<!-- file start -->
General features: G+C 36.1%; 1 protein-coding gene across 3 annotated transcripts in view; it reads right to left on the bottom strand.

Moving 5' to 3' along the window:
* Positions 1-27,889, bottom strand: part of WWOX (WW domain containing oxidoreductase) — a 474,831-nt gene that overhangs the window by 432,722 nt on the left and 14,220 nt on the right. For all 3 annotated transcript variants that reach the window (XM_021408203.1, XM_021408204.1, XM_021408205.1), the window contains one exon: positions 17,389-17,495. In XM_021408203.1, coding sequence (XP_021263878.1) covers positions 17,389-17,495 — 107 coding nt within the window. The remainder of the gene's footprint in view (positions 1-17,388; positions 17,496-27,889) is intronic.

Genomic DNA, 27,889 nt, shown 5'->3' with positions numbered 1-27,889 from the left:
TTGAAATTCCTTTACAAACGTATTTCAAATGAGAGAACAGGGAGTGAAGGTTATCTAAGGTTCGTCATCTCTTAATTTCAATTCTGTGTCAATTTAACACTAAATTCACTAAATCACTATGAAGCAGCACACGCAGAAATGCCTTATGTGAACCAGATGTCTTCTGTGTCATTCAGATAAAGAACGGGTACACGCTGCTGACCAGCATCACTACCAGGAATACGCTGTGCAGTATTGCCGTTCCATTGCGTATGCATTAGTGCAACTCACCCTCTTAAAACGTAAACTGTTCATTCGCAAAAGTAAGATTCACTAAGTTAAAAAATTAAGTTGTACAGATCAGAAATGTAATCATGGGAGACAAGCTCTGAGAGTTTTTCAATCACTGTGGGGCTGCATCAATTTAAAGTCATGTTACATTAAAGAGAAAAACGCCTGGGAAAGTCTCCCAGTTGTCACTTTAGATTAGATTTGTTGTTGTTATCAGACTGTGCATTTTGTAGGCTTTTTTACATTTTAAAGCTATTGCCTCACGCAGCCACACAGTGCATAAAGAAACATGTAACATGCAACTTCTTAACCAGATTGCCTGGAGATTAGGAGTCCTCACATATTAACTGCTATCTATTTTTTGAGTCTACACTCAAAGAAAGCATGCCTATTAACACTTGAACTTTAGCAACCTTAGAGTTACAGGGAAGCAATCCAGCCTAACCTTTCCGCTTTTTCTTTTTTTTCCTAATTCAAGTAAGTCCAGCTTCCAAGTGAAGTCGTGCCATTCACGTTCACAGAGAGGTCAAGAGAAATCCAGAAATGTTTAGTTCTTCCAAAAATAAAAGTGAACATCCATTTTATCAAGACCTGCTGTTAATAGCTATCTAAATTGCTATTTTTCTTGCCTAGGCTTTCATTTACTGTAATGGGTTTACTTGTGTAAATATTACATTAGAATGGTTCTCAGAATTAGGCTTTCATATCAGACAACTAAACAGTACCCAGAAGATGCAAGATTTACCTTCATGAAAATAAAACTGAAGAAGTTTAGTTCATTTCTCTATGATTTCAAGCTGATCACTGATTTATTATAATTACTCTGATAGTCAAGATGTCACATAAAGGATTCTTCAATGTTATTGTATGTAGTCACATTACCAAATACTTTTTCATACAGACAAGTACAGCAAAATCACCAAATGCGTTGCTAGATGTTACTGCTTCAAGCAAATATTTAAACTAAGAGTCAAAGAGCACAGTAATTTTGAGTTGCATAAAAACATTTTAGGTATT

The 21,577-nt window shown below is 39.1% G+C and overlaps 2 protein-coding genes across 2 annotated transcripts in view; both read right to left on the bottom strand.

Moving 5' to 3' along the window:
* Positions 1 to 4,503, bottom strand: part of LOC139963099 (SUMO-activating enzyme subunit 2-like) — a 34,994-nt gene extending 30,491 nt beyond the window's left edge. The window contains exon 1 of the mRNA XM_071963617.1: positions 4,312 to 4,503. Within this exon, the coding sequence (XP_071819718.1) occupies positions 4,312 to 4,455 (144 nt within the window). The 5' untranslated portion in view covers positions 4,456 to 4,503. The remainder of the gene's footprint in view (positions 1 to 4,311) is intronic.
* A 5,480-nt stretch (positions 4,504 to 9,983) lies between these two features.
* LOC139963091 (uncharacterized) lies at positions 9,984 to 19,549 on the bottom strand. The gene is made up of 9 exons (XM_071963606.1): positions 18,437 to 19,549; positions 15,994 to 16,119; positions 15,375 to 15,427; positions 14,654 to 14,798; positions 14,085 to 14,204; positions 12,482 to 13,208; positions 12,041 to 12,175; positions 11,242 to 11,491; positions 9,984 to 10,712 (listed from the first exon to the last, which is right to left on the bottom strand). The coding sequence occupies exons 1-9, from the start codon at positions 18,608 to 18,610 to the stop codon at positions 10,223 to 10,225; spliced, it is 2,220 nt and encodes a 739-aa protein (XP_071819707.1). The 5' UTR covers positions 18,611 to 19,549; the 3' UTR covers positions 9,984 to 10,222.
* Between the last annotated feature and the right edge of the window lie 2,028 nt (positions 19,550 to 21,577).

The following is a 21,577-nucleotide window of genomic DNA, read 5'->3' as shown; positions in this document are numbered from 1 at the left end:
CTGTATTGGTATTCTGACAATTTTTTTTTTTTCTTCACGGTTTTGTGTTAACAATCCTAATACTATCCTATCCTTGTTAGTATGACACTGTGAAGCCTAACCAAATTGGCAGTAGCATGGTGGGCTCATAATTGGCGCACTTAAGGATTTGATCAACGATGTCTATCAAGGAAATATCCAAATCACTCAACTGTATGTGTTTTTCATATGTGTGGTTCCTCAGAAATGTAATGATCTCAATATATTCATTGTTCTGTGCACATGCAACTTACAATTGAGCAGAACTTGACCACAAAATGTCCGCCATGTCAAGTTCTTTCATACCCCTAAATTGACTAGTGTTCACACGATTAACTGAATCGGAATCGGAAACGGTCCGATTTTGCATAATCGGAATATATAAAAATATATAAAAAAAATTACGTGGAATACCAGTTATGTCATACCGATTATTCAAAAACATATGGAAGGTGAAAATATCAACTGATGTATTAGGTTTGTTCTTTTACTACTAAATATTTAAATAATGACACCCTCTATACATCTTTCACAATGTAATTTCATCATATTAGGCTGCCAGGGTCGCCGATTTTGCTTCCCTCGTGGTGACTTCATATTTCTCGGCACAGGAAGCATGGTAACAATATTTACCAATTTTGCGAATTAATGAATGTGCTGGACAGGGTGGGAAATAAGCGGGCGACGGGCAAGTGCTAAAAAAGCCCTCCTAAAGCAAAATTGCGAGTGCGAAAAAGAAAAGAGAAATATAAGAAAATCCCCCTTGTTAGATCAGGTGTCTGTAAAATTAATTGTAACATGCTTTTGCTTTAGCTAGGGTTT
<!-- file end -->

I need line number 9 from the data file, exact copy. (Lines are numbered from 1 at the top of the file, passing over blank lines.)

* A 5,480-nt stretch (positions 4,504 to 9,983) lies between these two features.